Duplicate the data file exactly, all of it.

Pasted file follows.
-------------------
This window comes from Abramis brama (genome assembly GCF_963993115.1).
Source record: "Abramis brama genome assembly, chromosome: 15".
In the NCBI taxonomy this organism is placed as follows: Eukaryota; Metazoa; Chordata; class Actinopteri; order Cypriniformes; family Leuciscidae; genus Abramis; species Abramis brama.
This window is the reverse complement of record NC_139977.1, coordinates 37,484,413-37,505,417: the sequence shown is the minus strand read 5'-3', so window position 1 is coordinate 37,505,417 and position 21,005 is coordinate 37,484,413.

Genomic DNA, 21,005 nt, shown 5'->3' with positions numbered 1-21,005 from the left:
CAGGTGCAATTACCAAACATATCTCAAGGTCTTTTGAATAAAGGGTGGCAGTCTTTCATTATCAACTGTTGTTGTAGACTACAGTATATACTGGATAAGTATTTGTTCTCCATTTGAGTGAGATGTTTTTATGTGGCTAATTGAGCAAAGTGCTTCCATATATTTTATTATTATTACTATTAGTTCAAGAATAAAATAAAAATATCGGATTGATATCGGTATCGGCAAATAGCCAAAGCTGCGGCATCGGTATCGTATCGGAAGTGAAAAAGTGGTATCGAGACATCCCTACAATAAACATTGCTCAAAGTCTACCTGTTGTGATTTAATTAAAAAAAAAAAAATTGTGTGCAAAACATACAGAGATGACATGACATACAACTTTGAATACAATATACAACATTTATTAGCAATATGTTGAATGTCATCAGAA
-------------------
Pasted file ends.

This window comes from Abramis brama (genome assembly GCF_963993115.1).
Source record: "Abramis brama genome assembly, chromosome: 15".
In the NCBI taxonomy this organism is placed as follows: Eukaryota; Metazoa; Chordata; class Actinopteri; order Cypriniformes; family Leuciscidae; genus Abramis; species Abramis brama.
This window is the reverse complement of record NC_139977.1, coordinates 37,484,413-37,505,417: the sequence shown is the minus strand read 5'-3', so window position 1 is coordinate 37,505,417 and position 21,005 is coordinate 37,484,413.

Genomic DNA, 21,005 nt, shown 5'->3' with positions numbered 1-21,005 from the left:
CAGGTGCAATTACCAAACATATCTCAAGGTCTTTTGAATAAAGGGTGGCAGTCTTTCATTATCAACTGTTGTTGTAGACTACAGTATATACTGGATAAGTATTTGTTCTCCATTTGAGTGAGATGTTTTTATGTGGCTAATTGAGCAAAGTGCTTCCATATATTTTATTATTATTACTATTAGTTCAAGAATAAAATAAAAATATCGGATTGATATCGGTATCGGCAAATAGCCAAAGCTGCGGCATCGGTATCGTATCGGAAGTGAAAAAGTGGTATCGAGACATCCCTACAATAAACATTGCTCAAAGTCTACCTGTTGTGATTTAATTAAAAAAAAAAAAATTGTGTGCAAAACATACAGAGATGACATGACATACAACTTTGAATACAATATACAACATTTATTAGCAATATGTTGAATGTCATCAGAA